What’s the difference between a plotter and a pantser? Perhaps I was the last to know. When novelist Toni Lea Andrews first used the terms at the recent Romance Revealed Workshop here at the Library, I said to myself, a what and a what?
The occasion was a two-hour panel discussion of the romance genre featuring Sarah Wendell of the “Smart Bitches, Trashy Books” blog and romance authors Kristan Higgins and Ms. Andrews. Even if you had never read a romance novel (I may have read one), you came away from the session entertained and, indeed, enlightened about writing.
A plotter is a writer who, before starting to write, maps out every detail of his or her story: characters, plot twists, settings, perhaps passages of dialogue (or quotes, in a nonfiction work), and, of course, the ending. Toni Lea Andrews allowed as how she is a plotter extraordinaire. So is literary novelist John Irving.
A pantser, as the word implies, writes a story by the seat of his or her pants, beginning with a vague idea of a story or a character and letting them take shape and move forward at will. A writer who fits the bill, according to all I’ve heard and read about him, is crime novelist Elmore Leonard, although he does rely on background information collected by his researcher, Gregg Sutter, for accuracy and authenticity in his fiction.
Whichever way you go in your storytelling, be alert to potential pitfalls. A plotter could get so obsessed with hitting all of his or her pre-planned checkpoints that the writing itself suffers. Give yourself the freedom to be inventive with your words, sentences and paragraphs. There is more to storytelling than just meeting the criteria of a formula with stultifying prose.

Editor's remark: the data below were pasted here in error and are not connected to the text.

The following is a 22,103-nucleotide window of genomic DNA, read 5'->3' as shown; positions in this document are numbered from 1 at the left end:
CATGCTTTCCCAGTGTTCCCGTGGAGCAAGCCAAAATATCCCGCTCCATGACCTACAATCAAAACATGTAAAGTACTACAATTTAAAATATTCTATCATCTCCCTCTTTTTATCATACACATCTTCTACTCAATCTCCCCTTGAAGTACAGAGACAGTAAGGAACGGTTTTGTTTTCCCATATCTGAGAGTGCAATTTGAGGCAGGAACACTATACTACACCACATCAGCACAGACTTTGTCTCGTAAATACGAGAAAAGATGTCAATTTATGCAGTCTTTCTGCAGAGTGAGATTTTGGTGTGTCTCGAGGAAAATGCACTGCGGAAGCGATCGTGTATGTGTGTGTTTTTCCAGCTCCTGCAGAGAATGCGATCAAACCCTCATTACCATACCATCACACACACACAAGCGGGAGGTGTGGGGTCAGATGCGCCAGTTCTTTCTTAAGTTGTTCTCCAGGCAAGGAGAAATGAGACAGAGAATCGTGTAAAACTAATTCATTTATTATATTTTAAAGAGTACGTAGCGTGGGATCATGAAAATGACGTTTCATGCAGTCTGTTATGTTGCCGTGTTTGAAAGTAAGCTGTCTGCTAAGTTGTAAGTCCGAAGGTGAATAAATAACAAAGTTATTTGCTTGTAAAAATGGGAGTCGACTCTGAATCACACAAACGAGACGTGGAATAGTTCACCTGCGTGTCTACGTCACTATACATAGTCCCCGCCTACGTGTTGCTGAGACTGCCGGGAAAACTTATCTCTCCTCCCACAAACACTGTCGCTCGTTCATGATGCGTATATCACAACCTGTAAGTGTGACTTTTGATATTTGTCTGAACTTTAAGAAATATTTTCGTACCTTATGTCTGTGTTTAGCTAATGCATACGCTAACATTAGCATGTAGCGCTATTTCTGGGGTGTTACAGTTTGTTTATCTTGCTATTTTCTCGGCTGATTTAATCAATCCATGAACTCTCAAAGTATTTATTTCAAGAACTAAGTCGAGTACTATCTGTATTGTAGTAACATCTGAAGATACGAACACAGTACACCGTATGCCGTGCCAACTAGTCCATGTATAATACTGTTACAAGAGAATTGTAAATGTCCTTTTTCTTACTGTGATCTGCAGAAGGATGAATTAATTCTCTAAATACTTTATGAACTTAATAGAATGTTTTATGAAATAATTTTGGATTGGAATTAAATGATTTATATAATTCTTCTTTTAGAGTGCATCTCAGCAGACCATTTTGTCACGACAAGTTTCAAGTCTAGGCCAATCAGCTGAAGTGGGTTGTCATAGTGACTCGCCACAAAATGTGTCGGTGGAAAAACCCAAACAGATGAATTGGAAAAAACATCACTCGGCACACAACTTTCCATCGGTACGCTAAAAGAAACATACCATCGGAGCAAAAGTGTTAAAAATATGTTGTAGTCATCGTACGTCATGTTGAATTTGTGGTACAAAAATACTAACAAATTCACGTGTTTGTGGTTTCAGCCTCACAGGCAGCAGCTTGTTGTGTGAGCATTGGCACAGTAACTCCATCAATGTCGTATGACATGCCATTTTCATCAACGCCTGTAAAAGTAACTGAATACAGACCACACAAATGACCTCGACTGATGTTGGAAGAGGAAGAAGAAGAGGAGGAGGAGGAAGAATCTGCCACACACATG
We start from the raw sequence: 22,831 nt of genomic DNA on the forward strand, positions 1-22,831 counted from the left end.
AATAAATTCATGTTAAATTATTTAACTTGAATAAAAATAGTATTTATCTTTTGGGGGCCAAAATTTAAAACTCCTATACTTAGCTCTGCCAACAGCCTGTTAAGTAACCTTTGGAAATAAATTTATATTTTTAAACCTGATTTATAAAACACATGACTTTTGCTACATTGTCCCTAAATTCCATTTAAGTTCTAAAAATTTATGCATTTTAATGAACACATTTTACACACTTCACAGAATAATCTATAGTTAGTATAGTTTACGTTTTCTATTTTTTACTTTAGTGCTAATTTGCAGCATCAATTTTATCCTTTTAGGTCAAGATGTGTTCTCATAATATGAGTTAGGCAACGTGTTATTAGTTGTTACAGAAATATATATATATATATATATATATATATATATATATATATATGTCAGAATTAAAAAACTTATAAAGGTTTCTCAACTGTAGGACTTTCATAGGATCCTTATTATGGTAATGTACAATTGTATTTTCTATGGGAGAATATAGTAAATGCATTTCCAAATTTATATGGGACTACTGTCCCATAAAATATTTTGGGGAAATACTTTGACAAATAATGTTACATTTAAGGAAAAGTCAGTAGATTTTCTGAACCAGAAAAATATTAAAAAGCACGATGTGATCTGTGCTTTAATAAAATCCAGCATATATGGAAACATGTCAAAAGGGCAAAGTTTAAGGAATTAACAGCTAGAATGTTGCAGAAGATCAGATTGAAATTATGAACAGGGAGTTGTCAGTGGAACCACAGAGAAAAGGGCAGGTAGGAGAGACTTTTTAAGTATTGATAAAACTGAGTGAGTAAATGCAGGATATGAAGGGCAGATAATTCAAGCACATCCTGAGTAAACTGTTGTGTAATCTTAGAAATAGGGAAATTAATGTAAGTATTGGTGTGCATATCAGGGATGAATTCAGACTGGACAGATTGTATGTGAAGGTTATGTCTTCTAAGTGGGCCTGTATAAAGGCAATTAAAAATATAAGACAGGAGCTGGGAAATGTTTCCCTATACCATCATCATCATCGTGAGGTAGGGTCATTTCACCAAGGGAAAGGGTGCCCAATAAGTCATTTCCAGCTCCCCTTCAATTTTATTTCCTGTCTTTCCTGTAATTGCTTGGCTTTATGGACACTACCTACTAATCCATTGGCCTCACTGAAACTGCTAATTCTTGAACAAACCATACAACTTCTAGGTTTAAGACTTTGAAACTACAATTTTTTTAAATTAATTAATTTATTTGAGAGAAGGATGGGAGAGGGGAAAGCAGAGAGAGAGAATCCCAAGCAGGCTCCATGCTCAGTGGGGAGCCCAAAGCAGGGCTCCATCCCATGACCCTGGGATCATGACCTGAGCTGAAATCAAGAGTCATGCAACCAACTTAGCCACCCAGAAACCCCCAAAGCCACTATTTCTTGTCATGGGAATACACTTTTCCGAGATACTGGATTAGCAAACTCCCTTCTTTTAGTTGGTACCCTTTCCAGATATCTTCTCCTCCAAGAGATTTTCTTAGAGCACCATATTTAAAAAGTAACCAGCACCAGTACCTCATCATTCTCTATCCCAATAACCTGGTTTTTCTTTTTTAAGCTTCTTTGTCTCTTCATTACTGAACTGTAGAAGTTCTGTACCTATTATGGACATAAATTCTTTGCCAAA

A pantser could end up with pages of singing prose, colorful characters and vivid scenes that add up to a sputtering story that lacks narrative cohesion and logically escalating drama. As a result, the reader may lose interest and not be compelled the finish it. According to Andrews, one thing is certain: Pantsers spend more time revising than plotters.
Whether you are writing fiction or nonfiction, you might want to try Michael Lewis’ approach. Lewis is the author of terrific, novelistic-reading, nonfiction books, including The Blind Side, from which the Academy Award-winning movie was adapted, and the just-published The Big Short, about investors who made bundles from the economic collapse by their contrarian thinking. Listening to Lewis talk about his new book in recent interviews prompted me to re-read the interview he gave about his writing methods to Robert S. Boynton in Boynton’s book The New New Journalism.
Lewis said: “I write a point-by-point outline for even the shortest piece. . . .I outline chapter by chapter, each outline consisting of an ordered list of the information, scenes, characters and details I want to include.”
Aha! Lewis is a plotter.
Boynton then asked Lewis, What is in front of you when you begin to write? “Nothing, except for the computer screen. I write from memory, as if I were writing a novel.”
Wait a second. Is he really a pantser?
In fact, Lewis’ writing routine is a plotter-pantser-plotter sandwich, if you will. He outlines (plotter), writes freely (pantser) and then, at the end of the day, “I go back and check the text against my notes to make sure the facts and quotes are right, and that I haven’t inadvertently made anything up” (plotter again).
If you are struggling with one approach, make yourself try the other, or, like Lewis, experiment with a combination. What really matters is the end result: a story, a novel (romance, crime, literary or any other category), an article, an essay, a memoir or, like Lewis’, a work of long-form narrative journalism that says what you want to say and engages your reader from the first line to the last.